Re: Who does IHC?
Well said. In my experience there are some techs who want to do the special
procedures but are not willing to put in the extra effort required to educate
oneself in the technology. It is my opinion that those who are intimidated by
IHC vocabulary, math skills, waiting to see the results at the end of the
procedure, etc., are that way because they have not read the Journals,
participated in this listserv, attended meetings, etc., as the those of us with
these skills have done. If someone is not interested in learning what makes the
IHC and special procedures work, it is my opinion that they should not be doing
them, for the sake of the patient. In order to stay current in our rapidly
developing field we must do our homework, (and I do mean homework). We can no
longer get all the information we need to perform quality work by punching in
for 8 hours a day at a work place. Many technicians are not willing to do
anymore to learn about their job than what is required of them on the job 8
hours per day, and you all know with the staff shortages and and increased
workload we all face, learning anything more than going through the motions at
work is impossible most of the time.
"Hinton, Sandy" wrote:
> Through the years I have found that people's talents differ. Years ago when
> we initially started doing IHC's, I also tried to include the procedures in
> the regular rotation. It just didn't work for us, and I've heard other
> supervisors and managers say the same thing.
> I think the IHC vocabulary, which varies significantly from that of routine
> histology, is intimidating to some technicians. The fact that you don't see
> results until the end of the procedure can also be intimidating because it's
> so different from the routine special staining procedures that Histology
> technicians are used to. You also have to be good at laboratory mathematical
> calculations and that can be an intimidator.
> We do a large number of diagnostic IHC's and those duties along with the
> Kidney and Muscle biopsy procedures are performed in our Special Procedures
> laboratory. The three technicians in that lab are all well experienced
> senior technicians, who from the beginning expressed a desire to work with
> the procedures.
> Since I'm located in Texas, I can't address the New York requirements. I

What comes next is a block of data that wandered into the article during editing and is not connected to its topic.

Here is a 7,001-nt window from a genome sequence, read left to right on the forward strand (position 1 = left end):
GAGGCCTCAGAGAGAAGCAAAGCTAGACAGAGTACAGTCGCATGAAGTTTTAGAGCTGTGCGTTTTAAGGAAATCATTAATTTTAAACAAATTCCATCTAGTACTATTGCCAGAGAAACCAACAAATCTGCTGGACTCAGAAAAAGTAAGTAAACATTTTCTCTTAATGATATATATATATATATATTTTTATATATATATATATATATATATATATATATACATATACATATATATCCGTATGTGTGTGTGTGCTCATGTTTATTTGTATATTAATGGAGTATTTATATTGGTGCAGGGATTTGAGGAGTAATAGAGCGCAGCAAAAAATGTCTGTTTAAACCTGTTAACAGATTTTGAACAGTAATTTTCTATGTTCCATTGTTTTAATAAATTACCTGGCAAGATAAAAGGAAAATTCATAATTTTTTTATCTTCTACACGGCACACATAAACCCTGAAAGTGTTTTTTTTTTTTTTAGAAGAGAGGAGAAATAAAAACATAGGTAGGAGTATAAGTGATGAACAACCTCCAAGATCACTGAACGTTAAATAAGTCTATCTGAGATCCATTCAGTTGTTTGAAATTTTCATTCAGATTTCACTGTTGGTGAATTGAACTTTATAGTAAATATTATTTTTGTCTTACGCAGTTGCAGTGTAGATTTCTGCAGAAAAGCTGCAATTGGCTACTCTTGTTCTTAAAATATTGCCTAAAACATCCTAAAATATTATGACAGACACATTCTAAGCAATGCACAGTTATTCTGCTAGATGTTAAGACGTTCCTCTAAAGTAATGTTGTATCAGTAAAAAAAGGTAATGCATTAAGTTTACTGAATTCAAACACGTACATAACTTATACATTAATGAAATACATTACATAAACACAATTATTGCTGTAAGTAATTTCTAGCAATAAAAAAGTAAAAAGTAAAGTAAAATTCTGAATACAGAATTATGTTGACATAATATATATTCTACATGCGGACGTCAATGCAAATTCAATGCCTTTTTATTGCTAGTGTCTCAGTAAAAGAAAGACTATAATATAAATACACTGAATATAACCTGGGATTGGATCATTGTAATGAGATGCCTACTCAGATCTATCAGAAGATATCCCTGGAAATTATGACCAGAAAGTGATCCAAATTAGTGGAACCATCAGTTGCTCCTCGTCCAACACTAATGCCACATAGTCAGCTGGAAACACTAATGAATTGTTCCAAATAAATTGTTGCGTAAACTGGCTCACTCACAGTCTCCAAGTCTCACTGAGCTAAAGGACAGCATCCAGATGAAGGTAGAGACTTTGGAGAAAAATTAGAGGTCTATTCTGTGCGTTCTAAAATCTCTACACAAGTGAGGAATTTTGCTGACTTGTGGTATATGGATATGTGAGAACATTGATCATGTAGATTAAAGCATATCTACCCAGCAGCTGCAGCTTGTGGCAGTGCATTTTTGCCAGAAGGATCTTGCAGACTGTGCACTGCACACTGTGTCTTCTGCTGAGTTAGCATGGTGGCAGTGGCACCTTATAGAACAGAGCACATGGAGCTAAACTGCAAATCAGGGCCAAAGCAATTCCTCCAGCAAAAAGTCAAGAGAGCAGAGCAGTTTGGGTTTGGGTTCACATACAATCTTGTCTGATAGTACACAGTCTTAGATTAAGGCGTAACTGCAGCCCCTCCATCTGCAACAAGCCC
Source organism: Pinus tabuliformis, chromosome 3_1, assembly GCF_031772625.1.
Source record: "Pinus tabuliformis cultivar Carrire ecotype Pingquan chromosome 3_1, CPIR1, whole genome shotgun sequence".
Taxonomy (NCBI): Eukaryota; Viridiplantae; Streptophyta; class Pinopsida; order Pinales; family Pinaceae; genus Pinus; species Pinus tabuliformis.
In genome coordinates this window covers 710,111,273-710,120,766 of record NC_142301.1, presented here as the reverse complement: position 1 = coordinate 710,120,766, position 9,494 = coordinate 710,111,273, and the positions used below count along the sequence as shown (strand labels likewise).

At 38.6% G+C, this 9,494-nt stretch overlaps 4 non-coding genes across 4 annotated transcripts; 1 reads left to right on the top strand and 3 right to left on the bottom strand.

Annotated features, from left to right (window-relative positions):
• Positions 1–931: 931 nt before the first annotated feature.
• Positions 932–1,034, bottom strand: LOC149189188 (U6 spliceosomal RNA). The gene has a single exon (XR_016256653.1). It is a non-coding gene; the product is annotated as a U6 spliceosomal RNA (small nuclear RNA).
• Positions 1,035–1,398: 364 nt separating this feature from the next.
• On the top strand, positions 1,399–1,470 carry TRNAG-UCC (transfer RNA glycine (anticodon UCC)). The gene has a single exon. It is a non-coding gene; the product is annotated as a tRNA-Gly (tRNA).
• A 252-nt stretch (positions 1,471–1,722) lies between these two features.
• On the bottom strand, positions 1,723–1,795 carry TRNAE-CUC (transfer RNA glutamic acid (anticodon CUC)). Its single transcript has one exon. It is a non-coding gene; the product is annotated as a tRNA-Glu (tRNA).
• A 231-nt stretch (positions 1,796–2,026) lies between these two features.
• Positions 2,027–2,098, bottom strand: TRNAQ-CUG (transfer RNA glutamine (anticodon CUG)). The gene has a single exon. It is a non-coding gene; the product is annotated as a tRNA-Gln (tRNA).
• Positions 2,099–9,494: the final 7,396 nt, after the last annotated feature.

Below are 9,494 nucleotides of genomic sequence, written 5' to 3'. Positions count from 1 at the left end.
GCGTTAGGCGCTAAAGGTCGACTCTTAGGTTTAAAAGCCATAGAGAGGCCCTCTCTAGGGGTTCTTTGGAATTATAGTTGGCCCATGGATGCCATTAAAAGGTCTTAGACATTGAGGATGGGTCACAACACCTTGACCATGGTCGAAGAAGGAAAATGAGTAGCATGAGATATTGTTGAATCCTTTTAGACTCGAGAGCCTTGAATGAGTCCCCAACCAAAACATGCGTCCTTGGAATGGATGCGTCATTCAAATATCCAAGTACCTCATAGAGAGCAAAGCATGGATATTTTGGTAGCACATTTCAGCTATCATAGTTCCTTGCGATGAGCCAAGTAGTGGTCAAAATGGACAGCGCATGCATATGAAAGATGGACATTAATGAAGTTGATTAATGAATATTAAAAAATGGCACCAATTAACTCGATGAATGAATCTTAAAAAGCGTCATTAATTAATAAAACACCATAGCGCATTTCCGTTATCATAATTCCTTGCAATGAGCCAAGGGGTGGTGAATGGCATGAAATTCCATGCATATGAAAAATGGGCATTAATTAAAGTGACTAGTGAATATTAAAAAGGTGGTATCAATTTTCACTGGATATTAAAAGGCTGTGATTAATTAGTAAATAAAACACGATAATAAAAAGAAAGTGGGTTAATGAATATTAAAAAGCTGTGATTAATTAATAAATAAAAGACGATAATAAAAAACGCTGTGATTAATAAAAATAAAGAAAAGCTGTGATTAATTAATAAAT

> have one Medical Technician III, and two Histology Technician III's, one of
> which is a HTL and the other a HT performing the procedures. Personally I
> think that it's the desire to learn and perform at the highest level
> technically, that produces the best technicians, not the MT, HT or HTL
> behind someone's name.
> Sandy Hinton
> Chief Tech Divisions of Surgical Pathology and Autopsy
> Office CLS 5.541A
> Phone (409) 747-2488
> FAX (409) 772-9305
> -----Original Message-----
> From: Tom McNemar [mailto:TMcNemar@lmhealth.org]
> Sent: Friday, May 31, 2002 7:04 AM
> To: 'email@example.com'
> Subject: Who does IHC?
> I need a little help and would like to take a little survey. My lab manager
> tells me that she wants everyone in my department to be able to do
> everything. I have no problem with that in general and it has always been
> my philosophy. A problem has developed with IHC however. A couple of folks
> just have not gotten the hang of it causing a lot of repeats and
> unhappy/mistrusting pathologists. I want to limit the number of people
> performing IHC but I cannot convince my manager. She says to re-train them
> (again). And so to my questions.....
> 1. How many techs do you have and how many of those are performing IHC?
> 2. Is it true that the state of New York requires an HTL to perform IHC?
> I would greatly appreciate any and all feedback. Thank you in advance.
> Tom Mc Nemar HT(ASCP)
> Histology Supervisor
> Licking Memorial Hospital
> Newark, Ohio
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